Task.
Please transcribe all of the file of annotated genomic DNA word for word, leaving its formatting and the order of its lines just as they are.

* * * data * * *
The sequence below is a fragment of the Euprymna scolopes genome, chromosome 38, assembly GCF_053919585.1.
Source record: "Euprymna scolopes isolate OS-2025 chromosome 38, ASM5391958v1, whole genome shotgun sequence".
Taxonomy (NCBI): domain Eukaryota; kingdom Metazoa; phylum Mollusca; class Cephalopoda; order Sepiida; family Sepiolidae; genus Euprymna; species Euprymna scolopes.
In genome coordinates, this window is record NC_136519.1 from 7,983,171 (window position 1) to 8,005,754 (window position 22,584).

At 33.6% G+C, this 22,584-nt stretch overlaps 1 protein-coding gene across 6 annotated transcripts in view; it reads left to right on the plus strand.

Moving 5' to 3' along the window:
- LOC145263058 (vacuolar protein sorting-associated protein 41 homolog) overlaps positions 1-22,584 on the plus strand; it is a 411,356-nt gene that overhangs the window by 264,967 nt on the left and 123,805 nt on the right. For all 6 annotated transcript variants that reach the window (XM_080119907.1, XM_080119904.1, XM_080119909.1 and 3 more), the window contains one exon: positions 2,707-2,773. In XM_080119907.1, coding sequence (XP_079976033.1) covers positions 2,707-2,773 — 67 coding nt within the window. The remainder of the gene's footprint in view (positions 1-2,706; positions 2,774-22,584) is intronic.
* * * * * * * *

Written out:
The sequence below is a fragment of the Euprymna scolopes genome, chromosome 38, assembly GCF_053919585.1.
Source record: "Euprymna scolopes isolate OS-2025 chromosome 38, ASM5391958v1, whole genome shotgun sequence".
Taxonomy (NCBI): domain Eukaryota; kingdom Metazoa; phylum Mollusca; class Cephalopoda; order Sepiida; family Sepiolidae; genus Euprymna; species Euprymna scolopes.
In genome coordinates, this window is record NC_136519.1 from 7,983,171 (window position 1) to 8,005,754 (window position 22,584).

At 33.6% G+C, this 22,584-nt stretch overlaps 1 protein-coding gene across 6 annotated transcripts in view; it reads left to right on the plus strand.

Moving 5' to 3' along the window:
- LOC145263058 (vacuolar protein sorting-associated protein 41 homolog) overlaps positions 1-22,584 on the plus strand; it is a 411,356-nt gene that overhangs the window by 264,967 nt on the left and 123,805 nt on the right. For all 6 annotated transcript variants that reach the window (XM_080119907.1, XM_080119904.1, XM_080119909.1 and 3 more), the window contains one exon: positions 2,707-2,773. In XM_080119907.1, coding sequence (XP_079976033.1) covers positions 2,707-2,773 — 67 coding nt within the window. The remainder of the gene's footprint in view (positions 1-2,706; positions 2,774-22,584) is intronic.